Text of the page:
Phobos-Grunt Mission Carrying Yinghuo-1 Space Probe Suffers Technical Glitch

The Phobos-Grunt Mars exploration spacecraft carrying Chinese space probe Yinghuo-1 has suffered a serious technical problem.

AsianScientist (Nov. 9, 2011) – Early on Wednesday at about 2 a.m. (IST), five days after a record-breaking 520-day simulated manned mission to Mars ended, an unmanned sample-return mission to the Red Planet’s moon, Phobos, lifted off from the Baikonur Cosmodrome in Kazakhstan. The rocket was the powerful Zenit 25B.

An important aspect of the mission, designated as Phobos-Grunt, is that it is carrying China’s first mission to Mars.

The 115-kg Chinese payload is called Yinghuo-1 (萤火一号), a Chinese Mars-exploration space probe which will separate from the main Phobos-Grunt spacecraft in October 2012 and orbit Mars for more than a year. Its primary role is to study the Martian atmosphere. Yinghuo in Chinese means luminous fire.

Yinghuo-1 consists of a plasma package, a fluxgate magnetometer, a radio occultation sounder, and an optical imaging system. It has two solar arrays.

However, a hitch has occurred and Mars is once again proving to be unlucky for Russian interplanetary missions. Just after a spectacular lift off on Wednesday, a serious technical problem occurred placing the mission in what is known as a “safe mode.” Russian space scientists are now struggling hard to resolve the crisis in three days.

If they fail, the entire flight will be doomed, causing a major setback to both Russian and Chinese plans to fly to Mars. It will also cause a great embarrassment to Russia because it will only add to the string of failures in the country’s crisis-ridden space programs during the 50th year of the first human space flight.

On March 26, 2007, the China National Space Administration and Roscosmos firmed up an agreement which stipulated the construction and launching of Yinghuo-1. The mission is important because China has ambitious space plans which include flights to Mars and it has not ruled out the possibility of a human landing on the Red Planet.

The Phobos-Grunt mission took off 16 days prior to the launch of NASA’s Mars Science Laboratory which is tentatively scheduled to be launched from the Kennedy Space Center on November 25, 2011. It will land on the Gale crater in August 2012.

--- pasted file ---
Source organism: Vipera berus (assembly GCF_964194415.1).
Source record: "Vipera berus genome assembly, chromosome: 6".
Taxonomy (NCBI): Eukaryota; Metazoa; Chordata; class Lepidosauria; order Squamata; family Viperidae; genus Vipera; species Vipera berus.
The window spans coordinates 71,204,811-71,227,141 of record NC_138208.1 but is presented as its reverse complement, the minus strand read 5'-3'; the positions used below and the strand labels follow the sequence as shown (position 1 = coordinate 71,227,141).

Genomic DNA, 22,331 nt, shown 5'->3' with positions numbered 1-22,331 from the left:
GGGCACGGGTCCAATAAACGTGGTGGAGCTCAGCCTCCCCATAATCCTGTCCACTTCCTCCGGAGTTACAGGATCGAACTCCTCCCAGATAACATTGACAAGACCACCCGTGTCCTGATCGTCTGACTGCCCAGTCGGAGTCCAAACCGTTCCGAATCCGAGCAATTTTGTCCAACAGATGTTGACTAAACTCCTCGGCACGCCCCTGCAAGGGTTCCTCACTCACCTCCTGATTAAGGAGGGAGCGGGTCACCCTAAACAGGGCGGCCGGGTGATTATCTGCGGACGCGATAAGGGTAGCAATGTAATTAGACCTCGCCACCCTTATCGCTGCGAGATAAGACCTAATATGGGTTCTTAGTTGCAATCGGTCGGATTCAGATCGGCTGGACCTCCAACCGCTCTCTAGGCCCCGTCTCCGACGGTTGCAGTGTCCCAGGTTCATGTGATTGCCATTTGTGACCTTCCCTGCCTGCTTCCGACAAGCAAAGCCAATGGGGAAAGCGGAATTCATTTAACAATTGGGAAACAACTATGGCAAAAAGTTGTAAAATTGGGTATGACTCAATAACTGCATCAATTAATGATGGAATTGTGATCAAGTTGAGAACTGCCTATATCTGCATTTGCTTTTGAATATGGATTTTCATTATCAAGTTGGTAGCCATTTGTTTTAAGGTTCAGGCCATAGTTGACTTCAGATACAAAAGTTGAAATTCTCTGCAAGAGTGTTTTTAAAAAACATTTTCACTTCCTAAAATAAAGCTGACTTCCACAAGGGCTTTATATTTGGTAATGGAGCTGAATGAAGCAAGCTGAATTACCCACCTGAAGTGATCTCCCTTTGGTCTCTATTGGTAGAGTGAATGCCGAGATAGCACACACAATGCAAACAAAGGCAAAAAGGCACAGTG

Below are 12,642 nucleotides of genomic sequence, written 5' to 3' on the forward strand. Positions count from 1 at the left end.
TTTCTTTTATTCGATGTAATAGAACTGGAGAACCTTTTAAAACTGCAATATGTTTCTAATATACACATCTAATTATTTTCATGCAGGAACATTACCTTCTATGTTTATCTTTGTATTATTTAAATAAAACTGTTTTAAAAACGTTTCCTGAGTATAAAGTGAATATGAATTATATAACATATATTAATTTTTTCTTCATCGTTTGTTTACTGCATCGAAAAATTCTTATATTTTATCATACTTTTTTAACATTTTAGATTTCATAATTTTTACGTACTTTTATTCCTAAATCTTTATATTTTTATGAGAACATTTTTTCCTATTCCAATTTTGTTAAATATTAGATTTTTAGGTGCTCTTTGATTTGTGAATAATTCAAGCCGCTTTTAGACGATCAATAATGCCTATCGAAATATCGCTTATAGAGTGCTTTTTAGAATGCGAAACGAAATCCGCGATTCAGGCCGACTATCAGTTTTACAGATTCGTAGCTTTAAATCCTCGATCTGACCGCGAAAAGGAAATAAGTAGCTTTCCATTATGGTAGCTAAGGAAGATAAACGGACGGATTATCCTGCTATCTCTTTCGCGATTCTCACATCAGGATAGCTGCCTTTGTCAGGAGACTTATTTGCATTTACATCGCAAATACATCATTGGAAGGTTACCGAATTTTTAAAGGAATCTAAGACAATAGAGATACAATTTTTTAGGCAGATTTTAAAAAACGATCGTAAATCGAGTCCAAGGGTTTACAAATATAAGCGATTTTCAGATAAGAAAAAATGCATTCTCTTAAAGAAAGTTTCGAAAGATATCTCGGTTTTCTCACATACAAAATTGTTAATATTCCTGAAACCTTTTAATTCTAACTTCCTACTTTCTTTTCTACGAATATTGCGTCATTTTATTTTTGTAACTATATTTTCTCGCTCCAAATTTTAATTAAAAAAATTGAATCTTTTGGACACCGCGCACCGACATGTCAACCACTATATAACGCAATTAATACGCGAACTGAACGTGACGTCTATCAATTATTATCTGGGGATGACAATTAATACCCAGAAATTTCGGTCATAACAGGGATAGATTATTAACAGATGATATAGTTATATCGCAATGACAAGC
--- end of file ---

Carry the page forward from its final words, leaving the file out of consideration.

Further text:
In addition to Yinghuo-1, Phobos-Grunt is also carrying another experiment of the Planetary Society. Called the Living Interplanetary Flight Experiment (LIFE), it is an interplanetary mission to assess whether selected organisms can survive a deep space voyage.

The astrobiological experiment consists of 10 types of organisms, and is a joint venture of the Russian Space Research Institute, the Institute of Biomedical Problems of the Russian Academy of Sciences, the Moscow State University, the American Type Culture Collection, and the Institute of Aerospace Medicine, Germany. The importance of this project needs to be viewed in the context of countries like the US, Russia, China, and Japan exploring the chances of embarking on a manned mission to Mars.

The ambitious $163 million Phobos-Grunt sample return mission, if successful, aims to aims to bring the first sample of a Martian moon back to earth for analysis and re-establish Moscow as a power in planetary exploration.

The flight plan envisages the deployment of the lander on the surface of Phobos in 2013 and returning to earth in August 2014. The touchdown on the surface of the Martian moon will be a trial run for India’s second mission to the moon, Chandrayaan-2, slated for launch in 2013. In this flight, the Russian-made lander will execute a soft landing on the south pole region of the moon.

Phobor-Grunt is the first interplanetary flight since the collapse of the Soviet Union. The challenging project envisages placing the spacecraft around Mars, landing a probe on the largest moon, Phobos, scooping up 50 grams of soil and bringing for the first time samples of the Martian moon back to earth.

Phobos orbits Mars at a radius of just under 10,000 km and scientists believe that it will reveal secrets about the origin of the planet.


Copyright: Asian Scientist Magazine; Photo: Russian Federal Space Agency.
Disclaimer: This article does not necessarily reflect the views of AsianScientist or its staff.

Srinivas is a journalist with a passion for space exploration.

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